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Daily, not monthly, insurance premiums a better deal for Kenya’s matatu operators

Photo by Jociku via Wikimedia Commons.

In December, operators of matatus (minibuses in Kenya) went to court to petition a 15% increase in their monthly premiums by insurance firms, Invesco Assurance and Direct Line Assurance. The increase meant premiums for a 14-seater matatu expanded from Ksh7,817 to Ksh9,005, which operators said was too much.

But a new company, LGT Insurance Agency, is looking to ease some of this financial burden by offering daily premiums for matatus, a first in Kenya. The broker – a subsidiary of Lions of Good Times (LGT), a Kenyan investment company – covers the monthly fee for matatus with insurance underwriters, and then sells this cover on to operators via daily instalments.

“The daily premium product for matatus is picking up quite well. We now have around 2,000 [operators] in our client base and we only [launched the product] about three weeks ago,” LGT chief executive Biwott Tirop told How we made it in Africa.

He added that daily premiums better address the needs of matatu operators, who live day-to-day and struggle to save.

“That is why you see people rushing to come [on board]. In the matatu industry they operate on a daily basis. In the morning, they do not have a coin. In the evening, whatever they have collected they share according to the [agreement] they made… with the driver and the co-driver. Whatever remains they [give] to the owner of the car,” said Tirop, adding that matatu operators generally take home around Ksh3,500 ($33.85) per day.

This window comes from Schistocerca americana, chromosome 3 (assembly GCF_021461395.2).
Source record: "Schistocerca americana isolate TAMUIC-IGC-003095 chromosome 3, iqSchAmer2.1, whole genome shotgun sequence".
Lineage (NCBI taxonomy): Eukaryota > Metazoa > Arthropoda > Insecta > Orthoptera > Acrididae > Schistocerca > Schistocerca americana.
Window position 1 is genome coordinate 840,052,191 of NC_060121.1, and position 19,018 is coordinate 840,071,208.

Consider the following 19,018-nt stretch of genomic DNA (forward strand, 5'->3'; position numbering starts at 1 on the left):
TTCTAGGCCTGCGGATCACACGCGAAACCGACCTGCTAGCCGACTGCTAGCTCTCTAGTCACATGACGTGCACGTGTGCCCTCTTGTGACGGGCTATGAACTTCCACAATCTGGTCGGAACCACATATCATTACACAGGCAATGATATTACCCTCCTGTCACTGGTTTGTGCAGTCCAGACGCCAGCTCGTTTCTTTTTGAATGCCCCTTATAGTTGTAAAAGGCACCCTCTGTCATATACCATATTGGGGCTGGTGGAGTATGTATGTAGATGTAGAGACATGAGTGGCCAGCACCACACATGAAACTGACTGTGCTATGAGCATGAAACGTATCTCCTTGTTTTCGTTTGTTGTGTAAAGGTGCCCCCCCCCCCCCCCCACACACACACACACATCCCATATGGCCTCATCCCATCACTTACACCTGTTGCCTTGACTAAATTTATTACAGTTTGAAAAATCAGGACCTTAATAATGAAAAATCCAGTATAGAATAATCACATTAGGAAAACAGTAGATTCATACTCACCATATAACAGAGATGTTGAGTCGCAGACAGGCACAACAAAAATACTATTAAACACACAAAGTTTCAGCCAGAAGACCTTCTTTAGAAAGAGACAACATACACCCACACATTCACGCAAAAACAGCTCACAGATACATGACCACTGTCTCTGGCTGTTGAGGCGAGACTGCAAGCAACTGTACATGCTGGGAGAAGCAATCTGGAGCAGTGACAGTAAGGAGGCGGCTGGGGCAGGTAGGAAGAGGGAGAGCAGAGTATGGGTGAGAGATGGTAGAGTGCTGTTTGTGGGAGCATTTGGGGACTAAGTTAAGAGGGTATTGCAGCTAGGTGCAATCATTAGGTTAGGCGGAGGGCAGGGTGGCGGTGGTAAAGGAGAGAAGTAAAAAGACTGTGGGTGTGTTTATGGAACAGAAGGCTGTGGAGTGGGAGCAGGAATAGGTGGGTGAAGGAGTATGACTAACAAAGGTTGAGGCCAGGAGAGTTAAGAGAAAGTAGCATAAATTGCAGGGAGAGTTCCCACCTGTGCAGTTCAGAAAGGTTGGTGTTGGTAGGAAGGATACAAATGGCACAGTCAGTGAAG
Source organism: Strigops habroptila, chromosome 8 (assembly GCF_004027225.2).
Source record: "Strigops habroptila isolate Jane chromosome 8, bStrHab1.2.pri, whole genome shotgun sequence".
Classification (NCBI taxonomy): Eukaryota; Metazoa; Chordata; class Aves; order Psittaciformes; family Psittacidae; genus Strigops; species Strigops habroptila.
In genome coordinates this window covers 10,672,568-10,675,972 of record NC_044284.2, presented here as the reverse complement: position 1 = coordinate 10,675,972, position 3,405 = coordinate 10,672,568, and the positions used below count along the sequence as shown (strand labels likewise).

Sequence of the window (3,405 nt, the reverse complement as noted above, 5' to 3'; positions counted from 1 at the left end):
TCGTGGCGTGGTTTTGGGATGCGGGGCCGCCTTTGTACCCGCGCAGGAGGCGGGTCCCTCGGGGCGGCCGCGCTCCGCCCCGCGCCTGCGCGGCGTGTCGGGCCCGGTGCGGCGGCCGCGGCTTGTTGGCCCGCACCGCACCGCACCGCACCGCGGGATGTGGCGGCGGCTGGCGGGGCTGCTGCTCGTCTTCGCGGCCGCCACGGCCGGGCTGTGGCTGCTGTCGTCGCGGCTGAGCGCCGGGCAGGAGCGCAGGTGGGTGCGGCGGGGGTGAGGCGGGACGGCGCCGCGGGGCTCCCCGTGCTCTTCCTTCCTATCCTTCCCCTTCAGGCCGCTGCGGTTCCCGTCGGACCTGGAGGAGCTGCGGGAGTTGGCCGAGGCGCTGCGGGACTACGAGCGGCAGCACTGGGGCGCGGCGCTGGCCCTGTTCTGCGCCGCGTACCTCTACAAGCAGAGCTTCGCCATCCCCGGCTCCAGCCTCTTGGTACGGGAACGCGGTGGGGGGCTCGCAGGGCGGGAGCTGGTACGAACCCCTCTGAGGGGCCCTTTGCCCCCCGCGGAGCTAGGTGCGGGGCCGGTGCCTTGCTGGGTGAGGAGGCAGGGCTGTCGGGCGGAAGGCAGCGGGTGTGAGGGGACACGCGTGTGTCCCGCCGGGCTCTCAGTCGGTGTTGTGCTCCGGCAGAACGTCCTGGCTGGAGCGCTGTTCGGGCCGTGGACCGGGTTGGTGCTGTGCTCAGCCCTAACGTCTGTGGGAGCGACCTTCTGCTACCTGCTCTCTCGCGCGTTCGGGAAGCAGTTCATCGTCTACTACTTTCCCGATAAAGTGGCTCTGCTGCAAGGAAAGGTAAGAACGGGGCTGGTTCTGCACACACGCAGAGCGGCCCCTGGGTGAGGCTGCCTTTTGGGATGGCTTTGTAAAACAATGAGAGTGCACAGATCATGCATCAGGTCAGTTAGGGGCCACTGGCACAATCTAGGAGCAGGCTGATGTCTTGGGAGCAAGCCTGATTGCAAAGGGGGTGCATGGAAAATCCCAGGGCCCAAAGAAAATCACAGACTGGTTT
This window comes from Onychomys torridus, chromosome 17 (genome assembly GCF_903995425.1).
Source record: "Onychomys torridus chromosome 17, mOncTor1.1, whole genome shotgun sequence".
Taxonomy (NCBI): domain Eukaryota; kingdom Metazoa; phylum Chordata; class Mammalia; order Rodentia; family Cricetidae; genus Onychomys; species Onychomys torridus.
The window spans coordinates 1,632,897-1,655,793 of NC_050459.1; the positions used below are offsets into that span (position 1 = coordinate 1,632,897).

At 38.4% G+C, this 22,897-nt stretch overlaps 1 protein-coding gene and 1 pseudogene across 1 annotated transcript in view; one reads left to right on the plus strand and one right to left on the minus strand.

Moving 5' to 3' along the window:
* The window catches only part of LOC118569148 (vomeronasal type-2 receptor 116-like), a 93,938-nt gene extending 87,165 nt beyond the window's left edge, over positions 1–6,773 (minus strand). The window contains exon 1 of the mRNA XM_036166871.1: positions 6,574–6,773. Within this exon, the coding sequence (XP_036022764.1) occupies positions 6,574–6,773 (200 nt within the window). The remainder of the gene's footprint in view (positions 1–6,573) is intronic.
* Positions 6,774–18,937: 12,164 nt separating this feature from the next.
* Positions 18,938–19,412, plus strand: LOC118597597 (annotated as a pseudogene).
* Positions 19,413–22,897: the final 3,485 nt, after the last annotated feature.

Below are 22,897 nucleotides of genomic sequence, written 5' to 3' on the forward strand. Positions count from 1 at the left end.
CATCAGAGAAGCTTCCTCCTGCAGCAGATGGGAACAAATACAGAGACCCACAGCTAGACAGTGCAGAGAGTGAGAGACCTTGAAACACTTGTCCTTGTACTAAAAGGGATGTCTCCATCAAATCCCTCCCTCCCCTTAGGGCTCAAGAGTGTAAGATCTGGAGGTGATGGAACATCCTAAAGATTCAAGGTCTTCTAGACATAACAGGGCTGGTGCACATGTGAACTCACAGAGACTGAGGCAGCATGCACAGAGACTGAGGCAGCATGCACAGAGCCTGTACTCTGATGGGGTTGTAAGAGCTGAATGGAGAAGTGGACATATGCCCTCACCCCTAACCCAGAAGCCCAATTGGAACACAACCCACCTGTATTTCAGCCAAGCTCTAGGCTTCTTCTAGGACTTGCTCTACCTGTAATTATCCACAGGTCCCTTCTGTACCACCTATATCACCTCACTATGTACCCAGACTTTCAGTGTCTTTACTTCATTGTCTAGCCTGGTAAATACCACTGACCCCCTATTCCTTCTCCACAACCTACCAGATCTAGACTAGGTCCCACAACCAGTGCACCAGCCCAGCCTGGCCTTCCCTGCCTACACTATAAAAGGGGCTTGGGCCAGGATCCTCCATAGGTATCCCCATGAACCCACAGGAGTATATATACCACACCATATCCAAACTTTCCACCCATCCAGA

“So if you provide a daily premium that insures and also [covers] the service of the car… it would be a big advantage for them… So now when they are sharing the costs at the end of each day, [they] can also allocate something for the premium, because you find that at the end of the month they don’t have [enough].”

LGT offers daily premiums of Ksh305 ($2.95) to cover a 14-seater matatu, Ksh420 ($4.07) for a 25-seater, and Ksh480 ($4.65) for a 28-seater. According to Tirop, these smaller amounts (paid via the mobile money platforms M-Pesa and Airtel Money) are far more achievable on a daily basis than paying a lump sum at the end of the month.

“That is why we also [use] the mobile money platform, so that they can pay whenever they are. They do not need to come to the office… It’s very simple. [They] just pay the moment they have the amount.”

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  • Consider Ncube

    microinsurance. this is a good initiative. the penetration ratio will surely increase. poor people need insurance more yet they can not afford it.

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